A field trial was conducted at Wroclaw University of Environmental and Life Sciences in Poland between 2013–2017. The field trial was located in a suburban area at a distance of 10 km north west of the centre of Wroclaw. The field plots were located at an altitude of 147 m above sea level, in the catchment area of the river Dobra, a right-bank tributary of the river Widawa. The geographical position is defined by the following coordinates: 51°10'N, 17°07'E.
The field experiments were conducted on a light soil defined as very light alluvial soil, on loose sand and sandy gravel. Each year, soil samples (from each plot) were analysed. Samples were taken at a depth of 0–30 cm at the start of the vegetation period. Analysis were performed according to the following methods:
the soil reaction (pH/KCl) by the potentiometric method
the available forms of potassium and phosphorus by Egner-Rhiem method
magnesium by Schachtschabel method
The soil is visibly alkaline, the content of phosphorus ranges from medium to high, and potassium from high to very high, and the content of Mg is medium [see supplementary online material Table S1].
The research was conducted in one of the warmest of Lower Silesia's regions. In the first half of the 20th century the average annual air temperature was 8.6°C, the average temperature of the vegetation period (IV-IX) was 14.7°C. The groundwater level was 85 cm below the ground level. The mean annual temperature during the study was higher than the long-term trend. The monthly and annual average precipitation sums varied. The lowest precipitation was reported in 2015. Specific temperature and precipitation breakdown are described in Tables S2 and S3 [see supplementary online material].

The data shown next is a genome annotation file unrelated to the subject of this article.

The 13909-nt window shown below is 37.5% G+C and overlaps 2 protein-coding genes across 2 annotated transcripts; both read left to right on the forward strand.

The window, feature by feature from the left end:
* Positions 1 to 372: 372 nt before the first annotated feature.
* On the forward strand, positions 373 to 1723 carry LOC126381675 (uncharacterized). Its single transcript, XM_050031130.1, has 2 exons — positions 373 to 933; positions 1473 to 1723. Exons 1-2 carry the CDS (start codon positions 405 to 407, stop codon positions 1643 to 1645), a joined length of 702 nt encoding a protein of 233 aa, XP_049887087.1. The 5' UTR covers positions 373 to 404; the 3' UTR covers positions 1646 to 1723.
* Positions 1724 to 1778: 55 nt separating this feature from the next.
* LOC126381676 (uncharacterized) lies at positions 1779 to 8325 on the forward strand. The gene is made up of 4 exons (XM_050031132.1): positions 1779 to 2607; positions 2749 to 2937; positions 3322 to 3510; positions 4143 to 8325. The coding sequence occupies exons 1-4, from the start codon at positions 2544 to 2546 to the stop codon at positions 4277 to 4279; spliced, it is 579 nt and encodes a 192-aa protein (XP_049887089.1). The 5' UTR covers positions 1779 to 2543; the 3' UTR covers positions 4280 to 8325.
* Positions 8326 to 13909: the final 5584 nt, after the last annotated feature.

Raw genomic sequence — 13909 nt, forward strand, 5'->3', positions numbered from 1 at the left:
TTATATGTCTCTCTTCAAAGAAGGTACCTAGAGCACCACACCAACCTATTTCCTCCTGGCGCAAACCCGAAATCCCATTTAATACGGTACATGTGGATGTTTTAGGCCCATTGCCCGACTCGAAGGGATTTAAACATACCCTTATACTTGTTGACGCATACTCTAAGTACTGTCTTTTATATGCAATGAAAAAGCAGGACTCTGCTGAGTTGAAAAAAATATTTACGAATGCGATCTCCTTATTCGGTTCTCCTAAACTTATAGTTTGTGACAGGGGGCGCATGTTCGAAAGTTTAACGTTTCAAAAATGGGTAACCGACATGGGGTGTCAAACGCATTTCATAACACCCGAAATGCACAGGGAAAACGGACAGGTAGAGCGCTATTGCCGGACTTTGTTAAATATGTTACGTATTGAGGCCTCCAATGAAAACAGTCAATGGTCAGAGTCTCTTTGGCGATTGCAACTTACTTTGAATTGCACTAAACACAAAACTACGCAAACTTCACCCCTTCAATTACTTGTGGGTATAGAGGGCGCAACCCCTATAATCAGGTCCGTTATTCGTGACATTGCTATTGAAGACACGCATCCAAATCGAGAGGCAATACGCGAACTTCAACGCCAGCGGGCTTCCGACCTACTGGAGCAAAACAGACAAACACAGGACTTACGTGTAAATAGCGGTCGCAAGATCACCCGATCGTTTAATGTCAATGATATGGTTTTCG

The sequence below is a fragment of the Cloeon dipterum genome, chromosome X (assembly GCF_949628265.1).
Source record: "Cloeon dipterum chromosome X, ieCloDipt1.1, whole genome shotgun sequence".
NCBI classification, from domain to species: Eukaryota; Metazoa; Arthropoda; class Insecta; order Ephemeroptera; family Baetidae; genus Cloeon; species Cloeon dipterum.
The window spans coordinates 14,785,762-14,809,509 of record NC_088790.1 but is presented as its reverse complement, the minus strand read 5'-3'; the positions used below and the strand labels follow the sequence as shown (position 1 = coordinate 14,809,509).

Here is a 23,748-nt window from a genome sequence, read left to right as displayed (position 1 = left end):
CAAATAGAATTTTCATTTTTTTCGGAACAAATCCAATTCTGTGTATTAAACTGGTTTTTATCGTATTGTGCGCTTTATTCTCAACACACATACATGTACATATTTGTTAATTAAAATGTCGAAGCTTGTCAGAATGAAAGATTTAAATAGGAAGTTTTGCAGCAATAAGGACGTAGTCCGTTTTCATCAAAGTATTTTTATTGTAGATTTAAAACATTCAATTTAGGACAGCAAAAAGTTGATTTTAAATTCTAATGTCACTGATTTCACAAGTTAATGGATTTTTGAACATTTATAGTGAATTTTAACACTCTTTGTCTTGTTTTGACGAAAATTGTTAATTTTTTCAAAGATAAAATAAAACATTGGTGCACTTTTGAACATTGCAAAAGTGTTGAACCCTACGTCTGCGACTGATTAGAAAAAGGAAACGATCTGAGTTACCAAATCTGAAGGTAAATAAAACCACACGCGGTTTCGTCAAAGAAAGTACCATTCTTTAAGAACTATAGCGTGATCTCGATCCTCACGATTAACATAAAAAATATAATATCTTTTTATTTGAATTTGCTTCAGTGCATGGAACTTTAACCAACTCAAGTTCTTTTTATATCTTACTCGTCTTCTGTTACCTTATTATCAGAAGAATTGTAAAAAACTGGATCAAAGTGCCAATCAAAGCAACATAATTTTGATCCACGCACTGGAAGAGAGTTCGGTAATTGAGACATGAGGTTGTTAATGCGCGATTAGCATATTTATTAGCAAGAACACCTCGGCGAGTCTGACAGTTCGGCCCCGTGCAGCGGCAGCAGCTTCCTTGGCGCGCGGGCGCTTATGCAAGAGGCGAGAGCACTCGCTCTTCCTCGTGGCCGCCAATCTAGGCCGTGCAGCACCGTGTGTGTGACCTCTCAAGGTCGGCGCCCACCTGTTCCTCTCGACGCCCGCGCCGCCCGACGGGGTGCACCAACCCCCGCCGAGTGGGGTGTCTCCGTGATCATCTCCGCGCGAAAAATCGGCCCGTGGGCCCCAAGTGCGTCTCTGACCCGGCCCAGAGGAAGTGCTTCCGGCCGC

Material and Management Practices
This study was conducted in an experiment with a Salix viminalis var. gigantea (1047 willow clone). This variety is intended for biomass producers. It was planted obtained from a nearby plantation (planted in 2010) immediately before planting. Willows were planted in a twin row configuration. Cuttings 20 cm in length were planted in 100 cm wide interrows with 60 cm spacing (16,700 cuttings per hectare). White clover of the Romena cultivar was sown in the amount of 10 kg ha-1 (hand-sown during plantation set-up). The willow plants were not harvested after the first vegetation period and the clover was not mown during the studied period. For the first two years in tested undersowing cultivation clover covered about 95% of the area. Clover dying was observed because of little access to light and drought in the third year of the experiment. To determine the yield, willow plants were harvested after fifth vegetation periods. The chemical composition was determined on four and five-year-old plants.